Unless you are a medical professional or a self-proclaimed “WebMD-er”, it’s safe to say you don’t scour the pages of medical journals in order to get the scoop on life-threatening conditions. Although we’re not huge fans of confronting those scary truths either, we know that the more educated we are about symptoms, the sooner we can get help!

That’s why we are making it our mission to give you the basics on what to look out for when it comes to your own body. Today, we are going to focus on the subject of thyroid cancer, the most common form of endocrine cancer.

What is thyroid cancer?

ThyCa, an organization that gives support to patients and survivors of thyroid cancer, defines the disease as being a clustering of “malignant cells found in the tissues of the thyroid gland.”

If you are a newbie when it comes to human physiology, the thyroid gland is a butterfly-shaped organ that rests right at the base of your neck. The job of the thyroid is to release hormones that end up regulating your bodily functions, like breathing, heart rate, body weight, muscle strength, menstrual cycles, and cholesterol levels—just to name a few.

Symptoms to look out for

Because the thyroid gland is located at the base of your throat, most of the symptoms associated with the cancer are centered in this area.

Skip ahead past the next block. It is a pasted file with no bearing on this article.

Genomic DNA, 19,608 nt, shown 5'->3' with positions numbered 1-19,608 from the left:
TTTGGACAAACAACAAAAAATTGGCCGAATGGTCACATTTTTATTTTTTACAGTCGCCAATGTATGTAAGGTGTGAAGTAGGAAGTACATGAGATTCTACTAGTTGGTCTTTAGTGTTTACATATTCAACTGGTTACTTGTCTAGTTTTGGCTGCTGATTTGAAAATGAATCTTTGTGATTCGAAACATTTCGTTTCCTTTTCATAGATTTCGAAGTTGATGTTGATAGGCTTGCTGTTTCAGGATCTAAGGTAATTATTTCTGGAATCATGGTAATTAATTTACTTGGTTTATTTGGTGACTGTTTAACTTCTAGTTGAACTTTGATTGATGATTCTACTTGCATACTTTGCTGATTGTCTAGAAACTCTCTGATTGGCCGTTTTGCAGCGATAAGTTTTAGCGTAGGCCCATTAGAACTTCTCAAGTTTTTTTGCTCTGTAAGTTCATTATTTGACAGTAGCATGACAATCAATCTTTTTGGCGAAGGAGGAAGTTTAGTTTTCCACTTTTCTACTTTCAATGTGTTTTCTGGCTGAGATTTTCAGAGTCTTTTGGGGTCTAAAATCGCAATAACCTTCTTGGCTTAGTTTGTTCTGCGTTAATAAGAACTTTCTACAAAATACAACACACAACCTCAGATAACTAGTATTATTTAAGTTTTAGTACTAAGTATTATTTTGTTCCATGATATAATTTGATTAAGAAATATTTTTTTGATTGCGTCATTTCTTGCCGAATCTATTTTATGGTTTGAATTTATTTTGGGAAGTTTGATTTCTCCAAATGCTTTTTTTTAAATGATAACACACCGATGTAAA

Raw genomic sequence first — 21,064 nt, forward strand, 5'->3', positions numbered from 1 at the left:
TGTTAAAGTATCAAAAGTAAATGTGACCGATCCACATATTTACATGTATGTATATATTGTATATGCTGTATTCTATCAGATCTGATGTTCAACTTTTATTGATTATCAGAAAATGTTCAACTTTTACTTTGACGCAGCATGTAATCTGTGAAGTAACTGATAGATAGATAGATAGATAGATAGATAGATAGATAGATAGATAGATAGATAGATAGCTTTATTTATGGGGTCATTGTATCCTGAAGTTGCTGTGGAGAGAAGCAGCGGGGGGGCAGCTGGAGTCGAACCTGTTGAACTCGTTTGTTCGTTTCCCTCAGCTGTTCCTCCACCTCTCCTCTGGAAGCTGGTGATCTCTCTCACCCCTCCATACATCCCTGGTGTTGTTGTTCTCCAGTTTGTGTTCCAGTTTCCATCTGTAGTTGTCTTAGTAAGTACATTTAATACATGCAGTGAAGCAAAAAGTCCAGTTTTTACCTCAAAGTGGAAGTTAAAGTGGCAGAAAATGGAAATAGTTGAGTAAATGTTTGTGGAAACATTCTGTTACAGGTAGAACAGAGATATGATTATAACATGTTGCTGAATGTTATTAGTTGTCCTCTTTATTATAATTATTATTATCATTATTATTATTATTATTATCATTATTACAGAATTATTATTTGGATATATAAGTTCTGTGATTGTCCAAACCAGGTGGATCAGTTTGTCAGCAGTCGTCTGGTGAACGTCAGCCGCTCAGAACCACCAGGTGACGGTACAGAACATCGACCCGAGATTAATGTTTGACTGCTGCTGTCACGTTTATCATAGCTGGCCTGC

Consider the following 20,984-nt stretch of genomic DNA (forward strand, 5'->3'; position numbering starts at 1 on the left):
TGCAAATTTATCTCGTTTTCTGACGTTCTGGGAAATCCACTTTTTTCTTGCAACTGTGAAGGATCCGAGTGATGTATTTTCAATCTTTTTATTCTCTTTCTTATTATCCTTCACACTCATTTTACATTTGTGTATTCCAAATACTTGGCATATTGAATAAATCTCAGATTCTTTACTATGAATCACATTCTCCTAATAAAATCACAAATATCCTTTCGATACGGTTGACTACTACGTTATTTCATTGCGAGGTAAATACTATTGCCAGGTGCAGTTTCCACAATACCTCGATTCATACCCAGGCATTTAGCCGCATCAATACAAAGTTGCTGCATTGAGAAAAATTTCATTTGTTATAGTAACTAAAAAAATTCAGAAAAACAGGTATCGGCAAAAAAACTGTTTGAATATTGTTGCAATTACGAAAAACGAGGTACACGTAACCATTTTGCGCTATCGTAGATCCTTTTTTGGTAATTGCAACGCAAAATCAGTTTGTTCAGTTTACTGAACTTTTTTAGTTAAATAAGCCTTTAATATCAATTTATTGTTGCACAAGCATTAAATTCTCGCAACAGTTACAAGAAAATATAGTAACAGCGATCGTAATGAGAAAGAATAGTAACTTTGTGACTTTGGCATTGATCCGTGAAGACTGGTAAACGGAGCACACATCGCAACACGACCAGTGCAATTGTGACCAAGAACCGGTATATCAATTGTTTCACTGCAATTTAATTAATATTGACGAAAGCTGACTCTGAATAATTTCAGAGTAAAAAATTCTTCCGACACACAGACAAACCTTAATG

For instance, a hallmark of serious thyroid cancer is a cough that does not seem to go away paired with difficulty swallowing. Patients also may be able to feel the nodules themselves, whether they be malignant or benign, by gently pushing along the throat area with the tips of their fingers.

Women are more at risk of being affected by this disease than men, and it is most commonly found in people between the ages of 25 and 65, especially those who have received radiation treatments in the past. When an individual is experiencing thyroid cancer, they may notice a difference in energy levels, appearance, or even mood.

With that being said, thyroid cancer is very much a treatable disease—of the four different types of thyroid cancers, almost all patients are expected to survive when diagnosed within the first 3 stages of the disease. Although some folks do have to endure invasive procedures, most are considered to be quite successful, as far as cancer treatments go.

If you feel that anything may be awry, particularly if you have a family history of the disease, it is definitely time for you to have a conversation with your doctor!

Now that you know all about the basics, get some even more in-depth info on this illness. To learn more about the symptoms associated with thyroid cancer, be sure to watch the video below. Knowing these signs just might save your life!

We’d love to hear about your experiences with this disease. Have you or a loved one ever been diagnosed with thyroid cancer? If so, did you notice any of these symptoms before your diagnosis? What advice would you give a fellow thyroid cancer patient?